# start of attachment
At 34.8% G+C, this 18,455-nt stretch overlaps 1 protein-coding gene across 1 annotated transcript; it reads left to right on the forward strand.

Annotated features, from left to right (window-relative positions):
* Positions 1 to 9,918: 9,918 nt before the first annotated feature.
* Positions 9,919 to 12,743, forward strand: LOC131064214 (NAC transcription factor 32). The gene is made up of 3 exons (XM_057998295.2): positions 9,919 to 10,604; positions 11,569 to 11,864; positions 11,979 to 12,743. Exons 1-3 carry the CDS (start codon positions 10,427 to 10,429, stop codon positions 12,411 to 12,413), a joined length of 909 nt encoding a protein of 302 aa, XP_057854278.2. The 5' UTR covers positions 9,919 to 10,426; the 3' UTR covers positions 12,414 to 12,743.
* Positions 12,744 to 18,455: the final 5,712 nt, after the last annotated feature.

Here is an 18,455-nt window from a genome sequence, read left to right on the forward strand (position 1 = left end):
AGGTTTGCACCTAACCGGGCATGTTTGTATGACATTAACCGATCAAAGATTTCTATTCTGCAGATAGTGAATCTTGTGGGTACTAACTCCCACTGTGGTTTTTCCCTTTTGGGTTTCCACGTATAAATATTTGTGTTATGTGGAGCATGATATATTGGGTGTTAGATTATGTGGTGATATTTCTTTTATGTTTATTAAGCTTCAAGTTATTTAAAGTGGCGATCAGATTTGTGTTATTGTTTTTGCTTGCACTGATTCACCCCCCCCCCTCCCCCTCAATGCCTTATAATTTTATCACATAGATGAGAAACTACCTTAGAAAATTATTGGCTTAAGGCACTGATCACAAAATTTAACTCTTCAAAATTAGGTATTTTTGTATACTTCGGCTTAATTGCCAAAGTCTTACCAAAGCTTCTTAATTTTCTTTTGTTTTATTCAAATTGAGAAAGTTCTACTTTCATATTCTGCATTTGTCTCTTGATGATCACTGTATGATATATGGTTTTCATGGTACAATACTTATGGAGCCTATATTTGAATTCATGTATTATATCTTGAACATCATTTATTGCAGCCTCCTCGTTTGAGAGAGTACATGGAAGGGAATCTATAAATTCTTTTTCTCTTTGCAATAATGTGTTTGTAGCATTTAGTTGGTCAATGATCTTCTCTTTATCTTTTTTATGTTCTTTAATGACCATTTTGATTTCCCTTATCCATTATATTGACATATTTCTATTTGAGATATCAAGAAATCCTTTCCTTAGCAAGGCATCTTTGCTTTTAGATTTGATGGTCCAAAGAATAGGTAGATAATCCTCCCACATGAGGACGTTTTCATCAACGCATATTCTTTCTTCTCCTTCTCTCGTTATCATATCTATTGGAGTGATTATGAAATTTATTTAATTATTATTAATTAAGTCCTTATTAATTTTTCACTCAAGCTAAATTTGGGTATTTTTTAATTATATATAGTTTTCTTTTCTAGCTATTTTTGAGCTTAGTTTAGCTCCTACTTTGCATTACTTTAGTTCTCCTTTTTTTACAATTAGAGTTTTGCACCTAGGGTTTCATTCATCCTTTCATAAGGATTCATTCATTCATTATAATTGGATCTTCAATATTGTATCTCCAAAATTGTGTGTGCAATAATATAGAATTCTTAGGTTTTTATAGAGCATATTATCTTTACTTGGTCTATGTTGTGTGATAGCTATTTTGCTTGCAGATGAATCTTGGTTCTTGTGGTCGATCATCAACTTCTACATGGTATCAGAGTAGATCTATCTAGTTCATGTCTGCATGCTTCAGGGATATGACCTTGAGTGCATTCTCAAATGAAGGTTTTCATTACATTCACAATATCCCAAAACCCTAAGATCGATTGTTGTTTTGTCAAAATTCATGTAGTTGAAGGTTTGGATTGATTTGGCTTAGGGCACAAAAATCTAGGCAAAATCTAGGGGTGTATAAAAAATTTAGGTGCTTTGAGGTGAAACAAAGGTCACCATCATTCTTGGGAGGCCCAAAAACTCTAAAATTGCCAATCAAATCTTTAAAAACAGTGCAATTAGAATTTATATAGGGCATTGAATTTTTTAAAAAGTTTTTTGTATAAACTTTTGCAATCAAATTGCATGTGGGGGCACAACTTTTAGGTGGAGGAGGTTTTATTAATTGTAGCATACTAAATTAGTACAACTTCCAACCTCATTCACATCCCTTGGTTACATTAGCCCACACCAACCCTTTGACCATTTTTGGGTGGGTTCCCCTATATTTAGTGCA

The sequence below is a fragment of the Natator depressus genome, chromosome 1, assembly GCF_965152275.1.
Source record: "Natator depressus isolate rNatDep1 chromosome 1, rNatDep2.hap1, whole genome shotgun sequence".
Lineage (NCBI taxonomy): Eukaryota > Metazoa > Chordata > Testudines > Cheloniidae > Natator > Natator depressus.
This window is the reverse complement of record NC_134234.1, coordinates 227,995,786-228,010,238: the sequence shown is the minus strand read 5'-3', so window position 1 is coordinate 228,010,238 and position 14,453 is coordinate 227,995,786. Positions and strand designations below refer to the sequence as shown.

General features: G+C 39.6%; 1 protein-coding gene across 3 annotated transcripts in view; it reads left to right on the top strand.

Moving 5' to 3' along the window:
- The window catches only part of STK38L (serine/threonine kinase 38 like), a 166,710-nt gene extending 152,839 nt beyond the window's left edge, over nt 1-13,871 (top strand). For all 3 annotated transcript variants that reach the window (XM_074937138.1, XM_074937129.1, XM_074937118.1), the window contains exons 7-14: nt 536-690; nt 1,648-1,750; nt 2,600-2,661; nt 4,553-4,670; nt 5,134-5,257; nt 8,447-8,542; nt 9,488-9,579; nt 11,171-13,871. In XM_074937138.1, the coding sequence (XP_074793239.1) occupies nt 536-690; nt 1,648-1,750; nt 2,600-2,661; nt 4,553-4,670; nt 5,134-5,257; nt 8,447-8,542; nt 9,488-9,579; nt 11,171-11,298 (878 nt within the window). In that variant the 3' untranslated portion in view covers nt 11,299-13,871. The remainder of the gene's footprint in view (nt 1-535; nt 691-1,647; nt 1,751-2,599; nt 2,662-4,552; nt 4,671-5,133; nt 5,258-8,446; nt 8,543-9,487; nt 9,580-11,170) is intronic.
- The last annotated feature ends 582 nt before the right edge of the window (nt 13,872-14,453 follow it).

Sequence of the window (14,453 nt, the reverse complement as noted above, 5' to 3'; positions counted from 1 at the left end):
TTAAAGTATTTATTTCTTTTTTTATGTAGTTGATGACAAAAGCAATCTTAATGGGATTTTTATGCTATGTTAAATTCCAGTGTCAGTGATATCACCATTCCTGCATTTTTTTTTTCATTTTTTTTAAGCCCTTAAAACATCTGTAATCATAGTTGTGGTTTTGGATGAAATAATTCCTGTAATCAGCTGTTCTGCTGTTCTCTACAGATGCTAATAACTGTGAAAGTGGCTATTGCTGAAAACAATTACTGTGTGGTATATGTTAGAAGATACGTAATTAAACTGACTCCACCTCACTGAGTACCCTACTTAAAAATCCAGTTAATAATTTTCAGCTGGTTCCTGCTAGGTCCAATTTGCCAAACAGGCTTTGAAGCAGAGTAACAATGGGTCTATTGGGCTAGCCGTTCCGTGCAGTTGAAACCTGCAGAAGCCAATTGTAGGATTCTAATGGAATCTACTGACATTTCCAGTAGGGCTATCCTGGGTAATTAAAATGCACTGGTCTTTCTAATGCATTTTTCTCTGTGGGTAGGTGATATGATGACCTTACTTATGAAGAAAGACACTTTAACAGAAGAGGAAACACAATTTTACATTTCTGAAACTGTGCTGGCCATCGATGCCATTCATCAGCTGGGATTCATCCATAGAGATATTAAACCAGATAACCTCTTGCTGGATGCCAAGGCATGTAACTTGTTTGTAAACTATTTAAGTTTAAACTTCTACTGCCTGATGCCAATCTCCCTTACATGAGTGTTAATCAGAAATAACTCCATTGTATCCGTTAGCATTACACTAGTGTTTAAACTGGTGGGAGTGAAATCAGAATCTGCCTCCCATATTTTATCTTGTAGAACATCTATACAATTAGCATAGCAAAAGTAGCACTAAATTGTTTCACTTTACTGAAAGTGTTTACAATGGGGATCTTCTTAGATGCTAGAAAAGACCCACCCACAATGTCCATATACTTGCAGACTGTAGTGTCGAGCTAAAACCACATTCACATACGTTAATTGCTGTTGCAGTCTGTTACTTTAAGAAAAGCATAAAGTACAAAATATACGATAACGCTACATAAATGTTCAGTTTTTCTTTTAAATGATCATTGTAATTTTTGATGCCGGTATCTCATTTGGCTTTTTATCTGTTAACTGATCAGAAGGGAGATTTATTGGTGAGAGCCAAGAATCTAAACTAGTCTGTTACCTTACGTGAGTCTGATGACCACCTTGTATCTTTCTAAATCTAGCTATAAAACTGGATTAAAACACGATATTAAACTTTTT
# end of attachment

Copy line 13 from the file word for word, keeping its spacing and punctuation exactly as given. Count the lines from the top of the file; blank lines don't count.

Moving 5' to 3' along the window: